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Something about my eight amazing days in the desert

From my eight amazing days in the desert – morning in Santa Fe, New Mexico.

From my eight amazing days in the desert – morning in Santa Fe, New Mexico.

Yesterday morning we left behind the scrublands of the desert and headed back to Virginia’s Appalachia. As we packed the rental car to head to the airport, grabbed coffee and food not on our diet, I thought about Ella and Lily, the muse cats.

I contemplated the little paw prints of ink that decorate my studio (what do you know, that’s not a best studio practice – letting your kittens near an inking plate). I remembered the 3 a.m. wake-ups that involved perky felines. And in short, I really missed them.

And then I considered the wonderment of being in a place for eight days where like-minded and like-interested people abounded. I have not spent long periods of time with other printmakers and to enjoy a week submersed in the medium was a glorious thing. I attended a workshop on Direct to Plate Gravure in Santa Fe, New Mexico.

Now I toy with the idea of living in the desert. I think about days without the sounds of leaf blowers and lawnmowers.

Could I enjoy life without large bodies of water nearby? Could I handle a new world of allergens?

But in this dry town, there’s an etching club that has a gallery, a workspace, an antique working press, a patron who supports their art, and lovely artists involved.

There are more galleries than one can see in a week.

The takeaway

My overall takeaway from my fourth trip to Santa Fe (of specifics I will write more during the next little while when I’m not shell-shocked from altitude and time changes or from getting home last night at 3 a.m.) is:

The New Mexico desert is a place of artistic equilibrium. It is a place of balance where people speak a similar artistic vocabulary and daily conversations begin with “What medium are you working in today?” as opposed to “How do you like the weather?”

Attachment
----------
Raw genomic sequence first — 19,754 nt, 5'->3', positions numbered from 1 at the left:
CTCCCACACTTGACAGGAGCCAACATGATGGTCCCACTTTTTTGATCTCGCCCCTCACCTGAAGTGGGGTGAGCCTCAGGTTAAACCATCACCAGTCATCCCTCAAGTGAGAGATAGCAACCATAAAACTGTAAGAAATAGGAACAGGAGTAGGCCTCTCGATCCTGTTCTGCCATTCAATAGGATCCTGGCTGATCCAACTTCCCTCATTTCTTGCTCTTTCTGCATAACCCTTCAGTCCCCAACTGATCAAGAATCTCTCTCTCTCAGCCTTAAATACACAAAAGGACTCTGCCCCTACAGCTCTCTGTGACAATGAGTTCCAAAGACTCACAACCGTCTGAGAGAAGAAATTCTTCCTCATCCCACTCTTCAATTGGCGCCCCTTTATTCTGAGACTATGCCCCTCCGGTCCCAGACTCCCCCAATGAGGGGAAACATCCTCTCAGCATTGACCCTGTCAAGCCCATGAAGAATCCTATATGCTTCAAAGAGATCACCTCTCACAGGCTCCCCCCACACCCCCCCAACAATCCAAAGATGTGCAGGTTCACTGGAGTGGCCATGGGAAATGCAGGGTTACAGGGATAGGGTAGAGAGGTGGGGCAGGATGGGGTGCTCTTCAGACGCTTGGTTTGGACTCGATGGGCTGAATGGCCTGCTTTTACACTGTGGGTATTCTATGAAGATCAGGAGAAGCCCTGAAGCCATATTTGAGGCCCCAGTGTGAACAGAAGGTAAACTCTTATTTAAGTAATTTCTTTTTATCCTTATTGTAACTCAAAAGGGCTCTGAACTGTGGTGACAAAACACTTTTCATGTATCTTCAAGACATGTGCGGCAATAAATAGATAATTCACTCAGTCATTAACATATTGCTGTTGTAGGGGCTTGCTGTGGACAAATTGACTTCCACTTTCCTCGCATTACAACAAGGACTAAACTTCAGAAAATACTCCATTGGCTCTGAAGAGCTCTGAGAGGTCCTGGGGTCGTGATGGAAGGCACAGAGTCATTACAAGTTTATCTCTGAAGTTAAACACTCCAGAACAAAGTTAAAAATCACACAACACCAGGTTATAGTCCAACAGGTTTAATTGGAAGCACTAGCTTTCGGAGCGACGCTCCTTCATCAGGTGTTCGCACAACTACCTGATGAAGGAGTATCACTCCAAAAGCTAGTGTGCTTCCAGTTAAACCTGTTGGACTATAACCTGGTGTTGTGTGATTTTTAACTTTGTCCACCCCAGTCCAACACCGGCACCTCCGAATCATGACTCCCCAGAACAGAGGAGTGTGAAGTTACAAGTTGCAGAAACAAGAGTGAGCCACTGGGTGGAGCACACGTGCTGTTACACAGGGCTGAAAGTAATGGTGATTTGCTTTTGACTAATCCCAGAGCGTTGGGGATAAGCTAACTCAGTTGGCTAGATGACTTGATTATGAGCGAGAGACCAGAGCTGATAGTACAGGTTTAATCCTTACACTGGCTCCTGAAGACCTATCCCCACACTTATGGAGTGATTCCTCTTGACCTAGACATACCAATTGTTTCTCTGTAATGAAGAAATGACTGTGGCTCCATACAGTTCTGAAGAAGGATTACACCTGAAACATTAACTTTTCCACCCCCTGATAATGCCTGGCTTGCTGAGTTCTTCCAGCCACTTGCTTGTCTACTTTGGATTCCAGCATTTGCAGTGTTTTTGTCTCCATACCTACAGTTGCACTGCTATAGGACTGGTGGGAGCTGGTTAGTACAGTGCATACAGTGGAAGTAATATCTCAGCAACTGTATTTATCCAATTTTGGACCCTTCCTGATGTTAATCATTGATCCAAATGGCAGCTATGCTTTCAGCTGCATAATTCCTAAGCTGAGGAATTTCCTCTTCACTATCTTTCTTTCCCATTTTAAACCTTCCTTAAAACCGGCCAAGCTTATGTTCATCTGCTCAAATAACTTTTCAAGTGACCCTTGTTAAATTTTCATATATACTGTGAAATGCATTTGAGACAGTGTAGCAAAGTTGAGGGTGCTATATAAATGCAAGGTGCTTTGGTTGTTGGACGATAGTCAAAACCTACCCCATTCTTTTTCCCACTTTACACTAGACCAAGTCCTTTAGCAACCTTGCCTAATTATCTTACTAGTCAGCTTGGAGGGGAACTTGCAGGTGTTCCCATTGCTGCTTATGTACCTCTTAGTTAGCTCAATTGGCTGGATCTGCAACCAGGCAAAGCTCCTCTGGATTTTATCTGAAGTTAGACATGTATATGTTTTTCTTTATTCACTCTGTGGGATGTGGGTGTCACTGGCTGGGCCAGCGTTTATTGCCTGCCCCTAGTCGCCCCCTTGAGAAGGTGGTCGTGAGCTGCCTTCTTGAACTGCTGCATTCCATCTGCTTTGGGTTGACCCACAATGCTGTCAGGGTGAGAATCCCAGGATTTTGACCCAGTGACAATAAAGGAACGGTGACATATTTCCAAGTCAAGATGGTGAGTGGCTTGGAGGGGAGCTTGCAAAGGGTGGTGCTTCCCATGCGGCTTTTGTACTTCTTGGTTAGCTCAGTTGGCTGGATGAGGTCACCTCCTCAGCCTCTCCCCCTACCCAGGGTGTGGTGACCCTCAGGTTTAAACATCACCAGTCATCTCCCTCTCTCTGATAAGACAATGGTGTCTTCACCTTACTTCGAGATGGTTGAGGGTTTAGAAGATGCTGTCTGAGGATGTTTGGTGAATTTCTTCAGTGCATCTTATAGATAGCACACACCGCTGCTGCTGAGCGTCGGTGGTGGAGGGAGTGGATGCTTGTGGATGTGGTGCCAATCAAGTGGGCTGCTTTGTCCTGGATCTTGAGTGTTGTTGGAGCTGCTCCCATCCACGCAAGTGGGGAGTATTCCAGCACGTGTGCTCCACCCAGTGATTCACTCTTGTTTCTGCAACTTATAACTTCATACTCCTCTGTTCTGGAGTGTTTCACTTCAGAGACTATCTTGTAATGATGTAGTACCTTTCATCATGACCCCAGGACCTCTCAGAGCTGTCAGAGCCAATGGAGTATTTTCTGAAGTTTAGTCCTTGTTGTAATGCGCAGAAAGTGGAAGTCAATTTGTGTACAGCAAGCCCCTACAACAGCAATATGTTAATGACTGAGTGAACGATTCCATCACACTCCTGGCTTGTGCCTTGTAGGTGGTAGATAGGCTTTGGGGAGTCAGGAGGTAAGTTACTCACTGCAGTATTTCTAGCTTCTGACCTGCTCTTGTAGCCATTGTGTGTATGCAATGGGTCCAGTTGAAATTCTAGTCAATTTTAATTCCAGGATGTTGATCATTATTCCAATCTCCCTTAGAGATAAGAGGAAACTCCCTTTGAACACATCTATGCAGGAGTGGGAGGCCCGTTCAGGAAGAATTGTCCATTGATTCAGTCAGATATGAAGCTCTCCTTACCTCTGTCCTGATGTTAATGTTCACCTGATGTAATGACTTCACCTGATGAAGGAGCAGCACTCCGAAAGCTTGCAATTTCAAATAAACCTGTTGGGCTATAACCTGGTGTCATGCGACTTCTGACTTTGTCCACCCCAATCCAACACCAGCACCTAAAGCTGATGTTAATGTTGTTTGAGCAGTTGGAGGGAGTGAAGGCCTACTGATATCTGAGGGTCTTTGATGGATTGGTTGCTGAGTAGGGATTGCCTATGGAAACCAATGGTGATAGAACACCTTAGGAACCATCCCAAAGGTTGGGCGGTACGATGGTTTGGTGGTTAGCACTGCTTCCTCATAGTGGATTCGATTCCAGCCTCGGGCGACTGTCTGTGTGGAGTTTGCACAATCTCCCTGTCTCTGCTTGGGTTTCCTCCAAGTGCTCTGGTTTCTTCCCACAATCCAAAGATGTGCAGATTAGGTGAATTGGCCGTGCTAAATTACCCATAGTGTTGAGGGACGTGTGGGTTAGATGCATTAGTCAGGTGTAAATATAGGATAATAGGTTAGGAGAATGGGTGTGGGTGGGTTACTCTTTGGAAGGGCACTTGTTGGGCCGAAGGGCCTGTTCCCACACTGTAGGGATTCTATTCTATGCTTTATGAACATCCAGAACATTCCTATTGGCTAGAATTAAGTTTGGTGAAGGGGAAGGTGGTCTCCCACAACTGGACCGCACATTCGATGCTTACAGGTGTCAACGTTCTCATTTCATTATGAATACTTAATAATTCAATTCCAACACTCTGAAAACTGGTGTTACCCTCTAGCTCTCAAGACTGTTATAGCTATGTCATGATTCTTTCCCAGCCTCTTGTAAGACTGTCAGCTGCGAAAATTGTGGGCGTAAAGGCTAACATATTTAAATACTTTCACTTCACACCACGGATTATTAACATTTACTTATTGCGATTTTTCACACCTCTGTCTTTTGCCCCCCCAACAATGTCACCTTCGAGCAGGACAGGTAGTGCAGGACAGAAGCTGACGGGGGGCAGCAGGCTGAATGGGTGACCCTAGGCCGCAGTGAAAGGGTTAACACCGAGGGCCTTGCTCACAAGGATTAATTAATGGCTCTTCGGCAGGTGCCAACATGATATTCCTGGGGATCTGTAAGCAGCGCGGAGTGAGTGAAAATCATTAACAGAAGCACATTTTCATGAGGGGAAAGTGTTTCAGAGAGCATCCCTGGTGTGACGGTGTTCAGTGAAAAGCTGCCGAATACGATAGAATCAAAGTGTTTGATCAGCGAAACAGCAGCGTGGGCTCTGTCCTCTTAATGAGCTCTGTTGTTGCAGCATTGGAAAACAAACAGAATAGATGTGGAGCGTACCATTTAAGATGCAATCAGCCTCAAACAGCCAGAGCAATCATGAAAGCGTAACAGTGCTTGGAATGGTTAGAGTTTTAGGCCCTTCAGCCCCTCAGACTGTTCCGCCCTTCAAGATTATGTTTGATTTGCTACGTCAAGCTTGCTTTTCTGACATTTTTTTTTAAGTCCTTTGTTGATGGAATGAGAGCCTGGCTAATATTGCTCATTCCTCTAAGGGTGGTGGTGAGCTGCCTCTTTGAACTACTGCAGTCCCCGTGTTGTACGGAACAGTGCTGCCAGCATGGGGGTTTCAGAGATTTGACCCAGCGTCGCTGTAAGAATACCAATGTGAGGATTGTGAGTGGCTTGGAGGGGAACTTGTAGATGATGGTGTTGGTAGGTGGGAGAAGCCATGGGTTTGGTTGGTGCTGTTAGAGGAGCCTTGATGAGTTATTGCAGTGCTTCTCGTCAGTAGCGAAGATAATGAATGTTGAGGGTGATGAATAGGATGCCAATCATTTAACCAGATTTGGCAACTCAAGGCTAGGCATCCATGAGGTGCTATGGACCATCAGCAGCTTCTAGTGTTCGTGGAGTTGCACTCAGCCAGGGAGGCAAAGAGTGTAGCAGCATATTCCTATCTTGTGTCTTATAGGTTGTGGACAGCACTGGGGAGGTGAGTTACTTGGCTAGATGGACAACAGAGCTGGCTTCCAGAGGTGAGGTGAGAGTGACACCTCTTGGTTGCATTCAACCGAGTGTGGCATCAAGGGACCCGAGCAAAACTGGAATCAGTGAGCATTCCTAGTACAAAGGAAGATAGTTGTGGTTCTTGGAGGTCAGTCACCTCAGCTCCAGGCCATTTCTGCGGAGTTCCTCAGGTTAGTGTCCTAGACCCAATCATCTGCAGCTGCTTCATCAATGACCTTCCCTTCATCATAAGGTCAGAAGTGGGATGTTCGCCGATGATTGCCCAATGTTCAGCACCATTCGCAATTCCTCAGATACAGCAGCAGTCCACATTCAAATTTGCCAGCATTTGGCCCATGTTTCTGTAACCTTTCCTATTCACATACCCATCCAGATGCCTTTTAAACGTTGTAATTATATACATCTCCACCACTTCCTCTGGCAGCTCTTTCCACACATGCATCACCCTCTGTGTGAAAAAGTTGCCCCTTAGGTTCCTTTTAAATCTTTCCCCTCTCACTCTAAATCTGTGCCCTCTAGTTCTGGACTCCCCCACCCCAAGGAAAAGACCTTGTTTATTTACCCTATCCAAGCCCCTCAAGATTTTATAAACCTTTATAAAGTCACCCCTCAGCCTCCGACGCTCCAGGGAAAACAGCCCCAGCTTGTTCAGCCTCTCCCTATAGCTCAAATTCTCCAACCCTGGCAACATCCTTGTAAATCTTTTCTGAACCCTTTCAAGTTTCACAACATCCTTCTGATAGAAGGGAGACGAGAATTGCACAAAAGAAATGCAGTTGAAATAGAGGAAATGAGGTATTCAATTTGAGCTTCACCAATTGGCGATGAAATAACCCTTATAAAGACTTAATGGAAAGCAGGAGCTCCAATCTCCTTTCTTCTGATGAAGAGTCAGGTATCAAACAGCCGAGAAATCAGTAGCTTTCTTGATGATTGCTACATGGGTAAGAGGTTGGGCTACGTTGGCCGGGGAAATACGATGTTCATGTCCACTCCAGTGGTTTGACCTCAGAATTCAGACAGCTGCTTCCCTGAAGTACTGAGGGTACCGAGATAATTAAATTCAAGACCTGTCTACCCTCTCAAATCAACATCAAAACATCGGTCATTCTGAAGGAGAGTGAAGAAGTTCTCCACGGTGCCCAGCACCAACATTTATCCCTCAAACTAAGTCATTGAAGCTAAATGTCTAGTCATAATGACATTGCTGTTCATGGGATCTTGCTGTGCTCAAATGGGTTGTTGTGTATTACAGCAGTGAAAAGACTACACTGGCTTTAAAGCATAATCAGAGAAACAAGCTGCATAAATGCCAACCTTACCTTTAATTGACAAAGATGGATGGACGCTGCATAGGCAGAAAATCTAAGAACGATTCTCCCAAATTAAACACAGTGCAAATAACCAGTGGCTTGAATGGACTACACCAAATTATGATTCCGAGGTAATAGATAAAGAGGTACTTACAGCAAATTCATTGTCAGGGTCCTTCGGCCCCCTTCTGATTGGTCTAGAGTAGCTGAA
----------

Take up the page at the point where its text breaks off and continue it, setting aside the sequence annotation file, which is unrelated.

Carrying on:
But where I am today is home with Ken, the kittens, comfortable pillows, a new beer recipe recently brewed and ready for consumption, and friends whom I look forward to seeing in person.

And then again there is always the dream of Santa Fe, and one needs dreams.

A few notes about other artists you’ve met on this blog or will meet:

  • Diana Bloomfield. We saw her work at the Verve Gallery in Santa Fe. First – what a great space (I am in love with it). It’s all about photo processes, including several hand-colored photogravures. In their current show, I wish there were more of Diana’s framed images. There are two up along with a beautiful digital slide show of her work. Also in a bin, several matted pieces are available, but the beauty of these Gum Bichromate prints would have complimented the other hanging work presented (but I know space is an issue).
  • Langley Anderson. Starting June 8, Langley’s “Chromatic Parvitude” will grace the walls of the River City Grill in Radford, Virginia. This show featuring her microscopy is through the Green Heron Art Center. Her exhibit is on display until August. 2, and the reception is June 8 from 5-6:30 p.m.
  • Amber Slusser-Brillhart. Congratulations to Amber for winning the 10th Annual Longwood University Undergraduate Medieval Conference’s Abels-Johnson Award for Excellence. This was the conference’s fourth competition for the best student paper. Click here to read more about this.

And coming up soon: an artist interview with the photographer who inspired me to go back to grad school – Leah Gose.

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The Unwinding Path is the blog of L.S. King – photographer, want-to-be printmaker and sometimes hypnotist. By day she is an arts communications officer at a rural university (translation: photographer, writer, and media content provider), and most of the rest of her time she is an MFA graduate student at Radford University.

http://www.lskingphotography.com

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